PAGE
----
Zero Fires

Forest defenders of the Maya Biosphere Reserve

Gautemala

Duration:



Released: June 2017

Click to play video

The Community Forest Concessions in the Petén, Guatemala, battle against forest fires and invasions on their land through diverse methods of control including more than one thousand annual fire prevention and monitoring patrols, the use of technologies such as drones and GPS trackers, and the labor-intensive construction of over 450 km of firebreaks.
The communities won the right to develop community forest concessions in the Mayan Biosphere Reserve several years after the Reserve was established in 1990. These concessions helped the government fulfil commitments made in the Peace Accords to ensure access to land and resources for communities that had fought for both during the long civil war. The concession organisations extract forest products sustainably – under scientific management plans and leaving the areas surrounding important Mayan ruins and water bodies as community-managed conservation zones.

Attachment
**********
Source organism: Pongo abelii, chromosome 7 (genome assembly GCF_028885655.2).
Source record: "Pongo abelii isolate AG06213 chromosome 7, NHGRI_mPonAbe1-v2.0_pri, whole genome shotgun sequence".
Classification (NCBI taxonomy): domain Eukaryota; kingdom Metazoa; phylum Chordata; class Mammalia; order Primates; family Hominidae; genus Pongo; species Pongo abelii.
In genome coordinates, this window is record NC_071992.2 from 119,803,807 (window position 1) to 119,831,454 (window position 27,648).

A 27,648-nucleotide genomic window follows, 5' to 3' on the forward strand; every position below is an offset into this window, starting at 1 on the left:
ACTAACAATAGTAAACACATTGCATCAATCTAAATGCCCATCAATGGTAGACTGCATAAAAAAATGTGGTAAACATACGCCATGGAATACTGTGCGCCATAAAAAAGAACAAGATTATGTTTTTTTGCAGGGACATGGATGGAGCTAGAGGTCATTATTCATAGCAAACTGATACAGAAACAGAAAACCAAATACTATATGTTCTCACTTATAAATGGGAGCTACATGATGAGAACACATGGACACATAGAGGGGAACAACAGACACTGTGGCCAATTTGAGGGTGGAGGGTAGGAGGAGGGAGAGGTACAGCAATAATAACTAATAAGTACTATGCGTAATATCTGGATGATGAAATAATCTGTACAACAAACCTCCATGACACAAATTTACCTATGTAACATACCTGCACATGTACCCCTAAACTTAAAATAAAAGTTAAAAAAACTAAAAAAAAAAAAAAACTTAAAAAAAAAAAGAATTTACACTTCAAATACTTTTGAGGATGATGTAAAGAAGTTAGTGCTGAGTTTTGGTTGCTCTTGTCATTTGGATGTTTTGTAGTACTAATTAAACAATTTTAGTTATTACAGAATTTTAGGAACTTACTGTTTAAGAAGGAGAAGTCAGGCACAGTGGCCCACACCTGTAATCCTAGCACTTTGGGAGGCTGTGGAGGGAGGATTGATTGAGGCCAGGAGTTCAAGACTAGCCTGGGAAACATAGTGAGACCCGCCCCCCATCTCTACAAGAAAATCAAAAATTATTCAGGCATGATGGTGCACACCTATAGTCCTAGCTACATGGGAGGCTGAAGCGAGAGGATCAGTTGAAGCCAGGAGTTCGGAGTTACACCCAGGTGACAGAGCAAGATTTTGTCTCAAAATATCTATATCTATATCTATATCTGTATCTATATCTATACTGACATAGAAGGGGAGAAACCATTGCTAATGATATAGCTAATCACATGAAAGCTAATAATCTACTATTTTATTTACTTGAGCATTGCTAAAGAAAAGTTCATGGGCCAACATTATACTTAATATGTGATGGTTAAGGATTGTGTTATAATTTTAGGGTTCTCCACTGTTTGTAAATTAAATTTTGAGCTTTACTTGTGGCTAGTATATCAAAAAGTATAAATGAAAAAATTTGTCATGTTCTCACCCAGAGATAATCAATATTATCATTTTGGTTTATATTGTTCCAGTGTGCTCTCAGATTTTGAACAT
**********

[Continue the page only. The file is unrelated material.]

The forest products that they extract include xate (a decorative palm frond), ramón (a seed used for flour used as a coffee alternative), sustainably managed timber and timber products, handicrafts, and they also run community-based eco tourism initiatives. Despite their well-documented success story they face constant threats from cattle ranchers, farmers, illegal loggers and drug traffickers encircling their territory. They defend the forest with their lives. This is their story.

Who's Involved?

Produced by

Recognition to Land, Territories and Resources

Communities need ownership over their ancestral land in order to protect forests. With no formal land title traditional communities often face serious conflict when trying to evict illegal loggers, poachers and land grabbers. Who will believe their claims without precise maps and legal title deeds?

Learn More